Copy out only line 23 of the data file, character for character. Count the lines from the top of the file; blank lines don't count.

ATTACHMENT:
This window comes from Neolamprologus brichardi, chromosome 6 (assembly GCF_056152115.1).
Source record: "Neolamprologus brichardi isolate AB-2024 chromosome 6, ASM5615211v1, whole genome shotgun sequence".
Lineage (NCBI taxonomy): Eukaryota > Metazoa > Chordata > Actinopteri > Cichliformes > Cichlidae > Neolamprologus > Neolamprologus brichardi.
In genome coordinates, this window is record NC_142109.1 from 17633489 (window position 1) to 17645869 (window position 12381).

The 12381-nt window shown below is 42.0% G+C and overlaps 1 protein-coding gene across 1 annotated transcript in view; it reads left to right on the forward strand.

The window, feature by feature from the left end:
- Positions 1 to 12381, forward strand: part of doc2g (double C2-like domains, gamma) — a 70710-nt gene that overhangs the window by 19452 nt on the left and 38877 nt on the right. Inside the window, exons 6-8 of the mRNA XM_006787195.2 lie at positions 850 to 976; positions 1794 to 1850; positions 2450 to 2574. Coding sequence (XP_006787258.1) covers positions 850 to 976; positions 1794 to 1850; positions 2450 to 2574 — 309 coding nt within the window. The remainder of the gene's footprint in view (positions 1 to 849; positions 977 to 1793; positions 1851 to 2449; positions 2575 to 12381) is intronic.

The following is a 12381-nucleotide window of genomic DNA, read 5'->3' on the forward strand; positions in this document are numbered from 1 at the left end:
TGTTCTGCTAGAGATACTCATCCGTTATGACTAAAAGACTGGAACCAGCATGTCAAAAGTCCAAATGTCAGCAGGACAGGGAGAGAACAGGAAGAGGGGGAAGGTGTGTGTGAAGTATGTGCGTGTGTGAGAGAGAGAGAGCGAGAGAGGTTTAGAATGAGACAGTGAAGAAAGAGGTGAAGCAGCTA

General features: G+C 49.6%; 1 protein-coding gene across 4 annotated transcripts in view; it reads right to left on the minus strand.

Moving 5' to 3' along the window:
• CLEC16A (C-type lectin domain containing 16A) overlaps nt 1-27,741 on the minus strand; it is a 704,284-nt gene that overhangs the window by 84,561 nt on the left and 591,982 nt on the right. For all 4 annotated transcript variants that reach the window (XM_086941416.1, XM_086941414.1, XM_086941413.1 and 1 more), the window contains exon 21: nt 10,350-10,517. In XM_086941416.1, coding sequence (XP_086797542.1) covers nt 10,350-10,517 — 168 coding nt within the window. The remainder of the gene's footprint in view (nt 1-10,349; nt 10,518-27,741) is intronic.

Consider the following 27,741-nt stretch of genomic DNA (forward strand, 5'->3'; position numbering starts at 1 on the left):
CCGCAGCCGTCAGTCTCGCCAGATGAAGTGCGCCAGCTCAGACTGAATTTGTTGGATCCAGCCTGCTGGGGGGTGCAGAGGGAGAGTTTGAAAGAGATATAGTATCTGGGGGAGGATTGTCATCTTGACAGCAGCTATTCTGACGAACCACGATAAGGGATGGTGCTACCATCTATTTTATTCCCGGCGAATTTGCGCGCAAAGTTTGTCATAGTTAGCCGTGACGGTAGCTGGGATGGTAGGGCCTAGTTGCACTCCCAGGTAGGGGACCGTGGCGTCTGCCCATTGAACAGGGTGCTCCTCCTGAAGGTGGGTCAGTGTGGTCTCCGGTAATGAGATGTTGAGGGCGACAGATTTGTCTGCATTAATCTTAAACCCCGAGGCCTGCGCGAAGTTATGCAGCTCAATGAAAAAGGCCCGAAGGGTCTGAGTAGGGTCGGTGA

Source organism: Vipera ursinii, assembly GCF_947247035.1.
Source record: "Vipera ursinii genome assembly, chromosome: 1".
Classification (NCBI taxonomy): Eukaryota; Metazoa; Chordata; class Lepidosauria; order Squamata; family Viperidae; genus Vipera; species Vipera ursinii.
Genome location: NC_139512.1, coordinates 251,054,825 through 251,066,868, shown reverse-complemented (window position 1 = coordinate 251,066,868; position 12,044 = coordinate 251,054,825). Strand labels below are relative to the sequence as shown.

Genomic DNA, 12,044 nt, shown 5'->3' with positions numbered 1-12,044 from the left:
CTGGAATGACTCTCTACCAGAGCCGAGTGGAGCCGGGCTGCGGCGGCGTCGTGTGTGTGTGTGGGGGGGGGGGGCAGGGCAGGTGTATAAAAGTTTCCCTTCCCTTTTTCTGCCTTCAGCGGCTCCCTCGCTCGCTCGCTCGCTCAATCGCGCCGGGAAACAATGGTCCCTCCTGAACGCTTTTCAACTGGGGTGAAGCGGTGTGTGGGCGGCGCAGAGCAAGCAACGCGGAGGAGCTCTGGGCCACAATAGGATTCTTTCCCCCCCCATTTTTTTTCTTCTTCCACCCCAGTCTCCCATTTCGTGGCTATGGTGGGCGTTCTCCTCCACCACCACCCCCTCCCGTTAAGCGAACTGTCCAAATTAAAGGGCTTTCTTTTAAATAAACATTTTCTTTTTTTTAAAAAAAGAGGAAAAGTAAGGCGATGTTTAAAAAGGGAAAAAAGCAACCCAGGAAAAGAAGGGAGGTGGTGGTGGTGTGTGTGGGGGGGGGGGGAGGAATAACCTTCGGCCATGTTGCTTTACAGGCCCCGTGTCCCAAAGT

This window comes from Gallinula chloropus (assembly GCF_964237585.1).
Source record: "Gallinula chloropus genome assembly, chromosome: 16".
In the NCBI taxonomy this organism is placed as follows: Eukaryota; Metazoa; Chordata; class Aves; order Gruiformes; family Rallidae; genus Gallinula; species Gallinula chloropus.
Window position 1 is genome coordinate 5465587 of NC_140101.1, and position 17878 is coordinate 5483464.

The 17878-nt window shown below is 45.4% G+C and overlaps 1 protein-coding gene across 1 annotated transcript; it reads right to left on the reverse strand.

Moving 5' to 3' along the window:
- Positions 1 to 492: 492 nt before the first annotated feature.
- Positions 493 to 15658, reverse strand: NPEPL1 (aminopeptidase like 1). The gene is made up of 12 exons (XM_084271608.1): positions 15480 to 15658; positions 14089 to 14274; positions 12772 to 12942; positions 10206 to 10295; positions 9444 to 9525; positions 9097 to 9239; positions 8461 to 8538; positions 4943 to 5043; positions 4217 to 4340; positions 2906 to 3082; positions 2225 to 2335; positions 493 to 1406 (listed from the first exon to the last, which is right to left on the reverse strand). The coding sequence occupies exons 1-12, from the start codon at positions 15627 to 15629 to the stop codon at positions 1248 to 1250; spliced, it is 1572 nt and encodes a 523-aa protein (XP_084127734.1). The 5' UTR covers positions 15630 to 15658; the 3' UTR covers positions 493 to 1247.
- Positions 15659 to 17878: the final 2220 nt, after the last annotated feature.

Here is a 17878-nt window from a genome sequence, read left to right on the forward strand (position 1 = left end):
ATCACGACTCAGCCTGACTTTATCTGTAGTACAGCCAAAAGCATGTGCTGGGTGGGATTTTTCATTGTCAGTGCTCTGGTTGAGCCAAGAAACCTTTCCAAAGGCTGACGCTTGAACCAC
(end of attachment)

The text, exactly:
In the NCBI taxonomy this organism is placed as follows: Eukaryota; Metazoa; Chordata; class Aves; order Gruiformes; family Rallidae; genus Gallinula; species Gallinula chloropus.